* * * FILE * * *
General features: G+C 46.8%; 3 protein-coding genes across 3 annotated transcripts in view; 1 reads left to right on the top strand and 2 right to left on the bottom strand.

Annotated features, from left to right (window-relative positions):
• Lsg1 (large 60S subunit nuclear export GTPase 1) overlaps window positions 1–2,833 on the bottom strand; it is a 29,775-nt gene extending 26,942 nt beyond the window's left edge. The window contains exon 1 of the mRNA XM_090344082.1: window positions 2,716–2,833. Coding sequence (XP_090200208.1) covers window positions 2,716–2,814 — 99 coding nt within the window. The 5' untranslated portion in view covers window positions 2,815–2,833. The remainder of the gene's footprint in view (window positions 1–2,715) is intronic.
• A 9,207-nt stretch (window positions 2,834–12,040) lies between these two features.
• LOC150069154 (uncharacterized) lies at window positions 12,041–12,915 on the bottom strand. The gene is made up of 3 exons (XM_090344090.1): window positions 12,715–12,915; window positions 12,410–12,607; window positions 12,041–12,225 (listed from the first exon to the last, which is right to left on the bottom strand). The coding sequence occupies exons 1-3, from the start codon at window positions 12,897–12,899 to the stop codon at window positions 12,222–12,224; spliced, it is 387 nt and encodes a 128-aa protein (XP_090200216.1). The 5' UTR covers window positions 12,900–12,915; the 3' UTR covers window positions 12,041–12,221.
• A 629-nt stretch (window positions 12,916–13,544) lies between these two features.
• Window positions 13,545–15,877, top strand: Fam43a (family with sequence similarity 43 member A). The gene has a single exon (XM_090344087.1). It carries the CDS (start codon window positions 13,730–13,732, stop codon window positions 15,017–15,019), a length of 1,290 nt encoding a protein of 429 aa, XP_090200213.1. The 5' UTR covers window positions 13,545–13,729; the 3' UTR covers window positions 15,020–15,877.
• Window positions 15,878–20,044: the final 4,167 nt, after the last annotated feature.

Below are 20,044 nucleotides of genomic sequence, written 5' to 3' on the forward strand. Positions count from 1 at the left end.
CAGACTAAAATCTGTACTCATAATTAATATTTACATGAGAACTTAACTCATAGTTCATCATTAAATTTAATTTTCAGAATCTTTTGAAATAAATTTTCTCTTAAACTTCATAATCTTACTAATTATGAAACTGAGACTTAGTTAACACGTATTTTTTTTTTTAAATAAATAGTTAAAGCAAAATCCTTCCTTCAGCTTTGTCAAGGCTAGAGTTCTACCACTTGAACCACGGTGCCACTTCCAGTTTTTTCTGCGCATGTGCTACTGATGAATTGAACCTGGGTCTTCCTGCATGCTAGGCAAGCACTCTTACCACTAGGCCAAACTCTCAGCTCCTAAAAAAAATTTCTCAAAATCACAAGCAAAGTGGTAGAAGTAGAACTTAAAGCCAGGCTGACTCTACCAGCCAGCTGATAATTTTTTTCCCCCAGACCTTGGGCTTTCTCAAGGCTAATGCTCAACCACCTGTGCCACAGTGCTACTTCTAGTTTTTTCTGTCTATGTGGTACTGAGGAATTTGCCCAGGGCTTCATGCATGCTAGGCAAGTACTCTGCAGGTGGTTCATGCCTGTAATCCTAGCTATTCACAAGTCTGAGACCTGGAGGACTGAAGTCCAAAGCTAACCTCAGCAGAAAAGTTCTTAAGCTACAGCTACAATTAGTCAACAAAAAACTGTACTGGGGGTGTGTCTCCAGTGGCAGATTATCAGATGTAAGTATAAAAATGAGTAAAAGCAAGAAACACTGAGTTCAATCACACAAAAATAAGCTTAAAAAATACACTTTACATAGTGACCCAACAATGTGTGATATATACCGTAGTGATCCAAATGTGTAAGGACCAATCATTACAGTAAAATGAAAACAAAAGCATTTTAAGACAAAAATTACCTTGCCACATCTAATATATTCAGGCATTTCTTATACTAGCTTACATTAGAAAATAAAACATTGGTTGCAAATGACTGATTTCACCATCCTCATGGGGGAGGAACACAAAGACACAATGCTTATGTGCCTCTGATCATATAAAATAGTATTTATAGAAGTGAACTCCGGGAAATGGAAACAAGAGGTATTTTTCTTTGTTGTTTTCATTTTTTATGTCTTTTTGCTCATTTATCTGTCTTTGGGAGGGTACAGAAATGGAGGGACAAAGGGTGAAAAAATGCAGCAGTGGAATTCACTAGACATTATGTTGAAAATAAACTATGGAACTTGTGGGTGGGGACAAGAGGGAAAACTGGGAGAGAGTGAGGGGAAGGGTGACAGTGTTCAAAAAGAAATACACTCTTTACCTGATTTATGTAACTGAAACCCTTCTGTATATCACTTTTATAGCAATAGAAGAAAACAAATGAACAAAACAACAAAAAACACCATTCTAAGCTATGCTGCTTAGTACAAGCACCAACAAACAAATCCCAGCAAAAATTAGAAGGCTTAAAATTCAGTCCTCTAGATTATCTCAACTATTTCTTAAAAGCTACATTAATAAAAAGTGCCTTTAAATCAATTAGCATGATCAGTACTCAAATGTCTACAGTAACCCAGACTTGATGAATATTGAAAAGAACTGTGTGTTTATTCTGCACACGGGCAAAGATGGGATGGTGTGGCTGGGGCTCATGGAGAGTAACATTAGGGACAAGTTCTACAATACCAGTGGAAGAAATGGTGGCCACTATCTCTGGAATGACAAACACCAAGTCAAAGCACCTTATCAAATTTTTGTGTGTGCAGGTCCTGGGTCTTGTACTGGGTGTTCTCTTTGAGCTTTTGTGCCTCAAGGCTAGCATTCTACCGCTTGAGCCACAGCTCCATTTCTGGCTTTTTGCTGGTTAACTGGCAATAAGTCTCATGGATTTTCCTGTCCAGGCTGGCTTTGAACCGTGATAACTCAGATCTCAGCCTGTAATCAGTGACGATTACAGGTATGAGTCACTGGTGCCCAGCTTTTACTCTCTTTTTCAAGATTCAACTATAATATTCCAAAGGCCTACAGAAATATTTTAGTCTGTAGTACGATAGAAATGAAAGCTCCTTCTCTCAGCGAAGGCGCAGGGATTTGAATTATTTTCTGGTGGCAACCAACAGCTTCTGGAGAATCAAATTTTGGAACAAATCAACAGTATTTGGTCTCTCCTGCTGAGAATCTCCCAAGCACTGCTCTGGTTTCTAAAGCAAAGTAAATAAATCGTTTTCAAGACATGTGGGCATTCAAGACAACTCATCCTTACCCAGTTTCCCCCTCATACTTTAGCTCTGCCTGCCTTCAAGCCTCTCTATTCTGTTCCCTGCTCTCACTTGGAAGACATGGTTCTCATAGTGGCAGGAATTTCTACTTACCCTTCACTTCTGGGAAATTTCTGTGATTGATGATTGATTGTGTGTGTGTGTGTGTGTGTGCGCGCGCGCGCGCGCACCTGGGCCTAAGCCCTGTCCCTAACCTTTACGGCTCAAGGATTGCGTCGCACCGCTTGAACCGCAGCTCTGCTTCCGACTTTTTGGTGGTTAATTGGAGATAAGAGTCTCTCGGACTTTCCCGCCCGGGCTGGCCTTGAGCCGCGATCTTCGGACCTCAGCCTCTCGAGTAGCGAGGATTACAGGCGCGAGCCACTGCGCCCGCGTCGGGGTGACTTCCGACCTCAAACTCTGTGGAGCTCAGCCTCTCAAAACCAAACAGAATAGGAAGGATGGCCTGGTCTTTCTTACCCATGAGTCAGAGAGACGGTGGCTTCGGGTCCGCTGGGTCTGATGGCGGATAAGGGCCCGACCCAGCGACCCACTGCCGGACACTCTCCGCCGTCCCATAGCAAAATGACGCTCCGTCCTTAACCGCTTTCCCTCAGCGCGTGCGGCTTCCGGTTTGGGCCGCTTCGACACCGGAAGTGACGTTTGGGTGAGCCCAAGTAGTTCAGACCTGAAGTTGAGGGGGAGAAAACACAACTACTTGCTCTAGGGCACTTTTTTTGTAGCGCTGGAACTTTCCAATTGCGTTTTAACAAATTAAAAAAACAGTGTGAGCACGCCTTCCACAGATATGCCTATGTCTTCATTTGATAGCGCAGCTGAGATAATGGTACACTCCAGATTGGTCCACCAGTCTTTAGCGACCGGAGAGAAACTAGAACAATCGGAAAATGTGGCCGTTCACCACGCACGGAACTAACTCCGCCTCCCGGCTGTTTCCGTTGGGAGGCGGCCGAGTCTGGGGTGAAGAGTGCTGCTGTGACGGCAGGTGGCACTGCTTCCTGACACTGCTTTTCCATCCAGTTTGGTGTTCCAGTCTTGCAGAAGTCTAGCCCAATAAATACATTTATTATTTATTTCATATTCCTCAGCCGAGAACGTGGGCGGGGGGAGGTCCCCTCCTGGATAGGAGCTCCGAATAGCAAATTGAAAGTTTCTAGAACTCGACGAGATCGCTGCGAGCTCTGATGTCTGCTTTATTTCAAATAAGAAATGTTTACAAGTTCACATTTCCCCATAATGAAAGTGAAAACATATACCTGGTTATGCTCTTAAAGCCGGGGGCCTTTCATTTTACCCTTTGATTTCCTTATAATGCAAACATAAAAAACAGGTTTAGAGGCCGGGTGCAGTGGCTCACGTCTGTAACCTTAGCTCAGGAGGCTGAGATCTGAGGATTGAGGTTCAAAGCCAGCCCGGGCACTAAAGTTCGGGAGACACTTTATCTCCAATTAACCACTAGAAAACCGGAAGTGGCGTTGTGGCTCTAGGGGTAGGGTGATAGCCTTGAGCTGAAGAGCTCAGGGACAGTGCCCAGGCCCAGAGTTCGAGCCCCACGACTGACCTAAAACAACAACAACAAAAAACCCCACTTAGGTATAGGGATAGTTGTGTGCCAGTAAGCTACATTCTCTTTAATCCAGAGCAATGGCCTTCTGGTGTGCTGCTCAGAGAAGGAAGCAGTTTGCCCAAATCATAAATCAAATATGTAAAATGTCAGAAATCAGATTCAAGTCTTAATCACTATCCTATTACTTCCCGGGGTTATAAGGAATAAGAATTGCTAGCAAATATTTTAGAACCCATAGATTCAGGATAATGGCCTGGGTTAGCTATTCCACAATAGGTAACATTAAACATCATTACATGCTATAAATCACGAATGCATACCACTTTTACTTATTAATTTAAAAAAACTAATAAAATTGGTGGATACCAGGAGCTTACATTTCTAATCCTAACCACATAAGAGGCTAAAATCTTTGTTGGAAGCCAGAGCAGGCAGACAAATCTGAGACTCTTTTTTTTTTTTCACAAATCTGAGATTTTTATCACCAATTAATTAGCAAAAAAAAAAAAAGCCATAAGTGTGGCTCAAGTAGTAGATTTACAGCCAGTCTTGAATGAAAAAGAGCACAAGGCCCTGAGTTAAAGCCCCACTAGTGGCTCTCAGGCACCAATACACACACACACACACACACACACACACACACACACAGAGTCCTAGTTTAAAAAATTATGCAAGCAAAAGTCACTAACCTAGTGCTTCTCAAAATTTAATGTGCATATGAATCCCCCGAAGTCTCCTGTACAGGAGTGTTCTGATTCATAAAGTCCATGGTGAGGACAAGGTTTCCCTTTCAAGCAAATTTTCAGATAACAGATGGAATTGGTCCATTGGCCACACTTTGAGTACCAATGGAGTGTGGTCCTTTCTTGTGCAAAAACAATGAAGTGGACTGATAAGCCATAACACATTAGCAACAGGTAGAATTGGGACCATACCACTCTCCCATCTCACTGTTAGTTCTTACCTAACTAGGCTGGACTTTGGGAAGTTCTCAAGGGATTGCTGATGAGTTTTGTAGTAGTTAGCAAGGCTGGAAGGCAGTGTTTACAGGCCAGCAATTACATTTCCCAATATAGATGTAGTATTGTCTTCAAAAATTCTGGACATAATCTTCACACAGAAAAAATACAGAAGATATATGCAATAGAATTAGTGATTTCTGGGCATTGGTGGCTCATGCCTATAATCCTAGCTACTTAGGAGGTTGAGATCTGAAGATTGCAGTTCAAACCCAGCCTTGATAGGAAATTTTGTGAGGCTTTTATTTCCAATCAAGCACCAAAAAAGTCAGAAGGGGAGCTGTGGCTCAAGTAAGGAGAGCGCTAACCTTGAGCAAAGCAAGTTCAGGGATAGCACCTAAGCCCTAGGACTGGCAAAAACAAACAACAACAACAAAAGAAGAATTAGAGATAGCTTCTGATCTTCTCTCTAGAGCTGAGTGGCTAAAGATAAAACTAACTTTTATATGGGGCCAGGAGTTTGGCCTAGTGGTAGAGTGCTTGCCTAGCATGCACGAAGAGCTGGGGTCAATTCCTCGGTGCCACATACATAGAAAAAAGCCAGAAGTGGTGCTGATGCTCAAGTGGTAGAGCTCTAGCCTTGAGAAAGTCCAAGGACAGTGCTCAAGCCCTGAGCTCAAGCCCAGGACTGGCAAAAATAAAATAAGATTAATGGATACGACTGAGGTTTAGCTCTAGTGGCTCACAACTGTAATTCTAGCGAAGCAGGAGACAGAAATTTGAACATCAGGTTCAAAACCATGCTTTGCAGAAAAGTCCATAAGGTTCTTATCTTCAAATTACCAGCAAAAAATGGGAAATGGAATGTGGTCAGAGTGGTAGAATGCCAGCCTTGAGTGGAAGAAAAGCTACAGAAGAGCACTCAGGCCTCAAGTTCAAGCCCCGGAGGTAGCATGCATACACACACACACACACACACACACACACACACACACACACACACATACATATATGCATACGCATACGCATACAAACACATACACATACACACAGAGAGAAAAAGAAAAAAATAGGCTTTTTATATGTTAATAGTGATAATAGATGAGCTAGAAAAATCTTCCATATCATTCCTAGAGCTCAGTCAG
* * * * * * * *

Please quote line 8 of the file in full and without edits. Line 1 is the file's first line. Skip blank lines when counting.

• Window positions 15,878–20,044: the final 4,167 nt, after the last annotated feature.